How to create an exceptional candidate experience 

When a top candidate hears about your position and decides to apply, there’s an initial spark of interest. You want to build on that by bringing your A game, so the candidate feels energized, excited and compelled to work with you!

Here’s how to create an exceptional candidate experience: 

1. Evaluate your process through the candidate’s eyes 

First, take stock of how candidates feel about your current hiring process. Collect and examine any feedback you can find via surveys, emails or posts on social media or employer review sites. Check this information against the length of your previous hiring processes and how often you communicate with candidates to gain a more complete picture.  

Next, take a moment to reflect on your personal communication with candidates. If it’s a phone call, what’s the timber of your voice? Do you sound friendly and excited to speak with the candidate? If it’s an email, what’s your tone? Do you sound open and appreciative of their engagement?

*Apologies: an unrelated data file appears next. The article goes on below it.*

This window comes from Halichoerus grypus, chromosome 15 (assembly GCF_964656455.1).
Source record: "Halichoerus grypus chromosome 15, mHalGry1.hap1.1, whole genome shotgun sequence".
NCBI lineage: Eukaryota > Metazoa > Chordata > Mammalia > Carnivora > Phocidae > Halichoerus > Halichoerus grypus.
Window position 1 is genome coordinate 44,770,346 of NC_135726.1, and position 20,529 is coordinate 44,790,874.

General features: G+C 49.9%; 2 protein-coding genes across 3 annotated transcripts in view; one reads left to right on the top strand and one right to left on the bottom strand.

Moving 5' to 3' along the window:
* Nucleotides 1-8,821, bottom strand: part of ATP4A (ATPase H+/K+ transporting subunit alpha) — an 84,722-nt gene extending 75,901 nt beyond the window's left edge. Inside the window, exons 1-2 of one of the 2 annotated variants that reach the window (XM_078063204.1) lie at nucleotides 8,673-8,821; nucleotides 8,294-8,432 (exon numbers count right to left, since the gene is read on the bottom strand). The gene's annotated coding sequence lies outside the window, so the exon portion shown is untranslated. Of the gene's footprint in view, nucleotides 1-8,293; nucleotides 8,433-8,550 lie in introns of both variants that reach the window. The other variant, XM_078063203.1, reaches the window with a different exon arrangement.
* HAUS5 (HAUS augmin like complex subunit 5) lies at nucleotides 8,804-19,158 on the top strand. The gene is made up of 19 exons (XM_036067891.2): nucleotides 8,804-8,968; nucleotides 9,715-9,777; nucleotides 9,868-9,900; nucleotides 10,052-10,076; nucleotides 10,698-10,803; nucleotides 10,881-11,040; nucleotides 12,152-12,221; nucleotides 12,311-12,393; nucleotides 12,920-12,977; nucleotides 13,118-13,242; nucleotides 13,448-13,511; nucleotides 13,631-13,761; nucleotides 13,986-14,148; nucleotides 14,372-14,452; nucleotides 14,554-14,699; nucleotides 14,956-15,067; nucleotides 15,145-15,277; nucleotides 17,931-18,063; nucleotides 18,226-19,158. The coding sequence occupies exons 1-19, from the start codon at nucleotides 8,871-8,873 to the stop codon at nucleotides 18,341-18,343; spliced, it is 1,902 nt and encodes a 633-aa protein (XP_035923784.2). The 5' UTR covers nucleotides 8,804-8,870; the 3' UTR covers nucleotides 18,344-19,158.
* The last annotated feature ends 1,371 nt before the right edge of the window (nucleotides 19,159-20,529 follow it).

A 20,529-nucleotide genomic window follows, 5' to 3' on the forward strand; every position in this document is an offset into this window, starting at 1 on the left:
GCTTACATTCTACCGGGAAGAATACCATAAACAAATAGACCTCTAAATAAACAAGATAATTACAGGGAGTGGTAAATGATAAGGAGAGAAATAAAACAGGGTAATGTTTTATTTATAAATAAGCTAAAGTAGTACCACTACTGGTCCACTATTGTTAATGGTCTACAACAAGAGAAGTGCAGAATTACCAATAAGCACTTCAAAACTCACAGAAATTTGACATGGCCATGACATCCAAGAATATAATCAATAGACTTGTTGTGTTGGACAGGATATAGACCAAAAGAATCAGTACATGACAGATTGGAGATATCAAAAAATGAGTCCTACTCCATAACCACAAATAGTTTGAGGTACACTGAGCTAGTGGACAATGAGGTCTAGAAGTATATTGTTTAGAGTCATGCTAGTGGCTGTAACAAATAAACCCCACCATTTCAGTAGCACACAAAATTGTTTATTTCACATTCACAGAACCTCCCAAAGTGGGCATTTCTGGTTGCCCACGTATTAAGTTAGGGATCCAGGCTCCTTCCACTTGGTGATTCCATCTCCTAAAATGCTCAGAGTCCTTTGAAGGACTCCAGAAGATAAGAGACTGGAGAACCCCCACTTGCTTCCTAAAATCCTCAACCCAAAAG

And what about your assessments for gauging candidates’ skill levels. Are they reasonable and respectful of a candidate’s time? 

Based on what you learn, you can identify areas for improvement and act on them.

2. Speed up your process without sacrificing the vital information you need

Securing the job candidate you want to hire requires moving at speed. However, you still need to feel confident that you’re making the right decision. Here are some tips to tighten your process while building positive momentum: 

  • Condense multiple interview rounds — You need the key players on your team to weigh in on a candidate. But I’ve seen companies require seven interviews over four weeks, which can be unfeasible for a top candidate who is working while job searching. 

A better approach is to conduct structured panel interviews within days of each other. For example, a candidate might have two interviews but meet with six of your colleagues.